Jump to content
AguyinarRPG

Hardware Questions for the Creator of the Colecovision?

Recommended Posts

Hello all. Over the past few months I've been speaking with the original hardware designer of the Colecovision. No, it's not Eric Bromley (nor has he claimed that title) and I will be making the interview public at his request when we finish.

 

What I wanted to ask of the community is if there are any particular mysteries about the Colecovision hardware that may want to be solved. I am not an extremely technical person but I have done the best that I can in coming up with questions about the hardware. I have seen a few proposed theories about certain aspects of the Colecovision's design so I want to open it up to those who may be more knowledgeable about the subject to submit some questions.

 

He was largely a hardware guy (though he wrote the OS) so asking him about the games is not going to yield much in the way of perspective. If the community has any mysteries on a nuts and bolts level that they're dying to know about, please submit them in the thread. At the conclusion of this interview I should hopefully have even more amazing stuff to share with you beyond the story, but again keeping that under wraps for now.

 

Thanks all!

  • Like 2

Share this post


Link to post
Share on other sites

Looking forward to the release of the interview. Thanks for sharing it when completed.

 

I've read Eric Bromley's interview that was in a retrogaming magazine about 7 years ago and thoroughly enjoyed it. Aside from that, could you ask him:

 

-At what stage the CV was at before Nuvatec made their contributions and where there any further changes by Coleco personal after Nuvatec's design changes/additions.

 

- There were numerous Revisions to the CV PCB. Does he recall or still have information pertaining to these Revisions especially seeing as Homebrewers are really pushing the limits of the system know-a-days and there have been some issues that have arisen... although some of these might be related to modded systems.

Share this post


Link to post
Share on other sites

Wow - can't wait to read the interview :)

 

I have a couple of questions:

  • There are often complaints about the ColecoVision joysticks being awful (personally I don't mind them apart from the hand cramps they can generate). Now, we know that there were prototype joysticks that including a spinner, but I'm curious to know what earlier concepts for the joysticks were considered and what the decision making process was that led to the one's that were released.
  • The size and weight of the power brick is something that stands out with the ColecoVision. Was this ever considered to be of concern when designing the system?

Share this post


Link to post
Share on other sites

I've read Eric Bromley's interview that was in a retrogaming magazine about 7 years ago and thoroughly enjoyed it. Aside from that, could you ask him:

 

Just in case anyone is looking for this interview, it was published in the UK "Retro Gamer" magazine, Issue 73 from Feb 2010.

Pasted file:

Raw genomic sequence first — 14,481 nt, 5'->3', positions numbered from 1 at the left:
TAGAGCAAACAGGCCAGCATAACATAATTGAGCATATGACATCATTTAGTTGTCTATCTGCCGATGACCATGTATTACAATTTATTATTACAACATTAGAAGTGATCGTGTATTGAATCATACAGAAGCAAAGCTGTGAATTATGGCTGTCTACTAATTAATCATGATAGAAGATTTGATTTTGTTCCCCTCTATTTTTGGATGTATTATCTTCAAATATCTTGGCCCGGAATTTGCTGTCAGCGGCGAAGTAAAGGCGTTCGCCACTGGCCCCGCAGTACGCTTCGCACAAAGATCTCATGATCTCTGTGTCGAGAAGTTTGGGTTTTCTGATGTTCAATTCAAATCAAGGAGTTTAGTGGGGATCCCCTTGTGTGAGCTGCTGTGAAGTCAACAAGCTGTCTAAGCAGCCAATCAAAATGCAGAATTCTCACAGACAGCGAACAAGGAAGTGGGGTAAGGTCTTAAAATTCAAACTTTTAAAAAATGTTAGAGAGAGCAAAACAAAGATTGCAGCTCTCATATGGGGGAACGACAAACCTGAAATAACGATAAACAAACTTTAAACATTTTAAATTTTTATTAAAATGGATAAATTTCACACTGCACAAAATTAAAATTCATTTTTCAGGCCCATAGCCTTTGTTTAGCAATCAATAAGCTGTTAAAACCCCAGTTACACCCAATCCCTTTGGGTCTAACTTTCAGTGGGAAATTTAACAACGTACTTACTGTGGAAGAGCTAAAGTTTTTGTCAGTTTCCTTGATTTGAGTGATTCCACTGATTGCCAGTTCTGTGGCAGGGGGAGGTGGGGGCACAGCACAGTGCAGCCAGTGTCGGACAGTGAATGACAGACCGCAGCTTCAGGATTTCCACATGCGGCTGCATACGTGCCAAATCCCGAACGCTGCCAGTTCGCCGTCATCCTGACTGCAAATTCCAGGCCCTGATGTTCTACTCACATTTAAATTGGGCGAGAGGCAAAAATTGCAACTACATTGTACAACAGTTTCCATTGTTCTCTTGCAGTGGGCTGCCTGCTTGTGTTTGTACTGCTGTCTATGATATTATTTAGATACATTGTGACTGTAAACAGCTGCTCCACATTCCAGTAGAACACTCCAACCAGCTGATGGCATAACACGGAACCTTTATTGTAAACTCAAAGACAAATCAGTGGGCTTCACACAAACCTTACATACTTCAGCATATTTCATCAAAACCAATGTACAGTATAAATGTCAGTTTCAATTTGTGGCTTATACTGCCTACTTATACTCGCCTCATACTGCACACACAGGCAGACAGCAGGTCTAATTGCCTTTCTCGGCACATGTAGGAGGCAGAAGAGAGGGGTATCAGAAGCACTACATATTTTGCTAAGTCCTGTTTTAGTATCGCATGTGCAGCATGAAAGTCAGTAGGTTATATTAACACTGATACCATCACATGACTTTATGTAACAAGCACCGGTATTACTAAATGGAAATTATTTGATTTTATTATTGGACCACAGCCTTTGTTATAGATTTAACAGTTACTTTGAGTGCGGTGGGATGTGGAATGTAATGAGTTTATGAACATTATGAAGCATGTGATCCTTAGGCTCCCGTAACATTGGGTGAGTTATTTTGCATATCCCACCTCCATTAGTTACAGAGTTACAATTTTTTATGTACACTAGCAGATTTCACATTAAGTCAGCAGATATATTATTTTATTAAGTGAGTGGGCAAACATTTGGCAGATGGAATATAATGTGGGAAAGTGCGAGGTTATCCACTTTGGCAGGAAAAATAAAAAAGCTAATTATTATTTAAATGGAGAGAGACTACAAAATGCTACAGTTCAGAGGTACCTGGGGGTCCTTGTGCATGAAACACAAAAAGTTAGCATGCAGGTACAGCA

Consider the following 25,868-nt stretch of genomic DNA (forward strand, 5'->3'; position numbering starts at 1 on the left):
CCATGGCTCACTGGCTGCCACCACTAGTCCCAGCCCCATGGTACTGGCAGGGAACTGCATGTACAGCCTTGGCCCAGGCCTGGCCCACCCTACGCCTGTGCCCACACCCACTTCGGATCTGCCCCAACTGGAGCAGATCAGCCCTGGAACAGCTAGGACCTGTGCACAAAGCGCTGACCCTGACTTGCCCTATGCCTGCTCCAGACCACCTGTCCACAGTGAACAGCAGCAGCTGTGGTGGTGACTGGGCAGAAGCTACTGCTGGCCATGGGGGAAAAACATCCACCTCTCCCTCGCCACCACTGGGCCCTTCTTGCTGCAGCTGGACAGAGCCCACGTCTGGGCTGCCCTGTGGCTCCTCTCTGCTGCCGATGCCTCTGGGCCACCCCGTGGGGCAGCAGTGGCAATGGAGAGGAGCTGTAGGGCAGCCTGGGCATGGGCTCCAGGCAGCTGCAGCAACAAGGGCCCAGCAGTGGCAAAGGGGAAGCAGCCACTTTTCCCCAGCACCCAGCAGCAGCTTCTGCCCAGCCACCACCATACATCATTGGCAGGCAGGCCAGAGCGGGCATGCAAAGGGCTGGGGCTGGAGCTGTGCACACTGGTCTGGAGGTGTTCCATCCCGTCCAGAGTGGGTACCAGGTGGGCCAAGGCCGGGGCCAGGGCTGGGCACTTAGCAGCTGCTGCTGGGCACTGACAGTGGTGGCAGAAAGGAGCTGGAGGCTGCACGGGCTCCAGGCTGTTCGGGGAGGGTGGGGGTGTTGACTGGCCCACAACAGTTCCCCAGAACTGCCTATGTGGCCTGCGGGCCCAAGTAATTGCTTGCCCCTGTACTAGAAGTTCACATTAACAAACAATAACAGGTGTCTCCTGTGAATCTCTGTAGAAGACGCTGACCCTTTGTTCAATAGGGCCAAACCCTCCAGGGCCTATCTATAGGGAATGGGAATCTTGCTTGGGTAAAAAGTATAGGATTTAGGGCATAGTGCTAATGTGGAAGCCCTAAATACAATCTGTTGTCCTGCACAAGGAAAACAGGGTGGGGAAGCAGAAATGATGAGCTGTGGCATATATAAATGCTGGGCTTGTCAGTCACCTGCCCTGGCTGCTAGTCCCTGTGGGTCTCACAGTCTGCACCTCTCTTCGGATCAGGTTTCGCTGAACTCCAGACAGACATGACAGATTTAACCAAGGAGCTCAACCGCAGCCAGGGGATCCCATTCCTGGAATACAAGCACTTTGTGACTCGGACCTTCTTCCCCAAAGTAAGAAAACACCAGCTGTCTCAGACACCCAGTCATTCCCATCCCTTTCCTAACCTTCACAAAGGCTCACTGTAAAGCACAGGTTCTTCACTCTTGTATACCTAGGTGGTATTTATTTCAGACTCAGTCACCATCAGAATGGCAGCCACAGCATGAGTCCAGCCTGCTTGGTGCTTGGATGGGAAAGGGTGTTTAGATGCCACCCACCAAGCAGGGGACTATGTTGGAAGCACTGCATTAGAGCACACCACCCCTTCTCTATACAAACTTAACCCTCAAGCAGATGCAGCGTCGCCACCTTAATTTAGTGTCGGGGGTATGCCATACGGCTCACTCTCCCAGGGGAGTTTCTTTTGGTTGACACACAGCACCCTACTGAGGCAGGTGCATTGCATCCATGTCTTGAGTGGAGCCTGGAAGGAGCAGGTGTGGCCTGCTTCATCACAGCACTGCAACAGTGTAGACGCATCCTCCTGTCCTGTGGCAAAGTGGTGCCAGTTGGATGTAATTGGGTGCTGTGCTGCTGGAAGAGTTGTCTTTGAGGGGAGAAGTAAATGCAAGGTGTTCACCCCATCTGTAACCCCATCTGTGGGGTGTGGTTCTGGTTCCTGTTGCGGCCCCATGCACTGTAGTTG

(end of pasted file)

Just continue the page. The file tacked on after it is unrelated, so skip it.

Share this post


Link to post
Share on other sites

Why were there so many similar system designs in the same time period? ColecoVision, MSX, Sega SG-1000, Hanimex Pencil II, etc, all had Z80, TMS9918, (and what amounted to the TMS9919, can never remember its name), but all at different I/O and memory maps. Were you looking at a reference design?

 

-Thom

  • Like 1

Share this post


Link to post
Share on other sites

Cool! I've some questions also:

 

* Why the cartridge port has so few pins, some extra lines would have been great. (RD/WR)

* The reason to insert a wait state in M1 like in MSX, memory was fast enough already.

* Has been planned to change to TMS9118 using only 2 memories?

* Has been planned to expand the internal RAM from 1K? (6116 RAM with 2K could have been a good option)

* Has been planned to make a 5V+ only system?

* Who choose the awkward power connector where wires can break loose and not able to be soldered again.

* Who designed the controller ports and the reason to not include protection for static discharges.

* Has been planned to include a second SN76489?

* Do you have still original PCB blueprints?

* Do you have still original Colecovision schematics?

* Do you have still original source code to Coleco BIOS or preliminary versions?

* There were other prototype Colecovision before the purple box ones?

 

Thanks!

  • Like 3

Share this post


Link to post
Share on other sites

Thanks everybody! I will continue to check the thread for questions but these are all great! I knew I came to the right place.

Share this post


Link to post
Share on other sites

I think a lot of these questions about the power brick, controller ports, and power connector are just manufacturing choices to save money.

Share this post


Link to post
Share on other sites

Was the hardware designer directly involved in discussions about the system's expansion options? ColecoVision put the expansion module interface front and centre and it was a clear market differentiator. How large did these expansion options loom in the final design of the system?

 

More specifically, I'm curious about the early discussions around the Super Game Module and the computer expansion (later ADAM). As others have pointed out, both expansion options were referenced in early Coleco promotions together but these products also compete against one another. Was the designer privy to early discussions about how these expansion options would co-exist, or was Coleco simply covering all of the marketing angles until they had more time to see where the market was going?

Edited by The Evener

Share this post


Link to post
Share on other sites

Wow, awesome!
Could you ask him these questions?

 

- What is the story behind the Purple box system?